by Paul Alan Levy
A hundred fifty dollars.
That is all it would take for the American Postal Workers Union to hire an outside mail service through which every one of the candidates in its internal union election, slated to begin one month from today, could email multiple campaign messages to every member for whom it has an email address. The APWU also collects email addresses on its membership application form, so it would seem to be a simple operation to create a list of all member email addresses by a simply database operation. Instead of seizing this opportunity to enable all candidates to campaign cheaply, the incumbents have decided to take advantage of their control over the union’s piggy-bank — the members’ money—to pay its lawyers to argue that it is unreasonable for rank-and-file candidates to ask to be allowed to send campaign literature to the union members by email, even though the members themselves are willing to pay the costs.
It is, on a human level, understandable why union leaders would not want to facilitate inexpensive campaigning by their adversaries. Every two months, they get to mail the union’s full-color magazine, comprised mostly of articles that they write about their conduct of union affairs and featuring their photographs, to entire union membership. (Sample magazines are here). And although it is a postal workers union that is at issue here, the union has no objection in principle to communicating about the union using email – every week it emails an update to a mailing list of 21,000, mostly members. So the union would not even have to hire a new emailing service, because it has already created that capability. And like the magazine, the email updates promote the incumbent officers and their agenda.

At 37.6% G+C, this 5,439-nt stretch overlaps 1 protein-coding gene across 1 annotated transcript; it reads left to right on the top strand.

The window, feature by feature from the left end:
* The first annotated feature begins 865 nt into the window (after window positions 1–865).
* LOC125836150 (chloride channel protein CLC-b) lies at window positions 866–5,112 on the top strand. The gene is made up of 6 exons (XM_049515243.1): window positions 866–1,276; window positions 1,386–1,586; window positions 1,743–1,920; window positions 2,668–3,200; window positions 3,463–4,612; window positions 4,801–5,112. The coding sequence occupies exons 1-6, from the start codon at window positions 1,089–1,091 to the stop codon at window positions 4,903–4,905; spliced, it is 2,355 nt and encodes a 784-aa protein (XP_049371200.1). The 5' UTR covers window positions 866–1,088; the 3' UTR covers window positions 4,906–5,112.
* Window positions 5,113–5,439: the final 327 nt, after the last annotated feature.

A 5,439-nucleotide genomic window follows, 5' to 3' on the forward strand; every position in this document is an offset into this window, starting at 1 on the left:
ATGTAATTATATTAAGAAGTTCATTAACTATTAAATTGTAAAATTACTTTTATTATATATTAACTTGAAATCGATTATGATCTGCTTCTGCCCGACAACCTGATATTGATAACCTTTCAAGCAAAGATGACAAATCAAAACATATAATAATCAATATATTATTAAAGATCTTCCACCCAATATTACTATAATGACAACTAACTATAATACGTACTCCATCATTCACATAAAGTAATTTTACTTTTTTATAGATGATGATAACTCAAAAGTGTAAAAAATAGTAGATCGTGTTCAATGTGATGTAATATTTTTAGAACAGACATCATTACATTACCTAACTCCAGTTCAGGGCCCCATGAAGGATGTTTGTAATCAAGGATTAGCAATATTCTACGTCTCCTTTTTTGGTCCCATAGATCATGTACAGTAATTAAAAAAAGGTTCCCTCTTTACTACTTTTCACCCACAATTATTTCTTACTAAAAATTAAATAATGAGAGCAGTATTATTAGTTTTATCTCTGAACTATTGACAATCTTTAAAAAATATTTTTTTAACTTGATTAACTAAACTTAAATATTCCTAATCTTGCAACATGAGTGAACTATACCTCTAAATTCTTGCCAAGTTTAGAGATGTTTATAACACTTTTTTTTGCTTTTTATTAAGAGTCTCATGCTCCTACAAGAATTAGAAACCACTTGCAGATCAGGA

But for opposing candidates to communicate with the full union membership, they must send a hard copy postal mailing, at the cost of at least $100,000 per mailing. Average rank-and-file candidates can’t afford to do that more than once, if they can afford it at all. The result is that, by hoarding control of the union’s collection of member email addresses, the leaders make it much harder for rank-and-file candidates to level the playing field in a union election.
Consequently, on Friday we filed suit on behalf of three members on a rank-and-file slate within the Postal Workers union, relying on section 401(c) of the Labor-Management Reporting and Disclosure Act, a federal statute that requires unions to comply with any “reasonable request” to deliver campaign literature to the union membership “by mail or otherwise.” We argue that email is just as much mail as postal mail, that in any event plaintiff’s request is covered by the words “or otherwise,” and that construing the statute to extend to requests for delivery of literature by the exceptionally low-cost method of email is consistent with the Congressional purpose of using the enforceable right to have campaign literature distributed to counter union leaders’ otherwise one-sided control of the channels of communications within unions.
Although the candidate plaintiffs obviously hope to benefit from the chance to campaign inexpensively if they prevail in the litigation, they consider their suit to be a principled stance in favor of union democracy. They feel so strongly about the principle that they are ready to spend their $150 to pay for an outside emailing service to send emails, and then allow campaign mailings through that service by other candidates in the election—including the incumbents who are shamelessly spending from the union treasury to block efforts to make email campaigning available to all union candidates.
Will the APWU incumbents accept this invitation to avoid the need for litigation at the members’ expense? Don’t bet on it.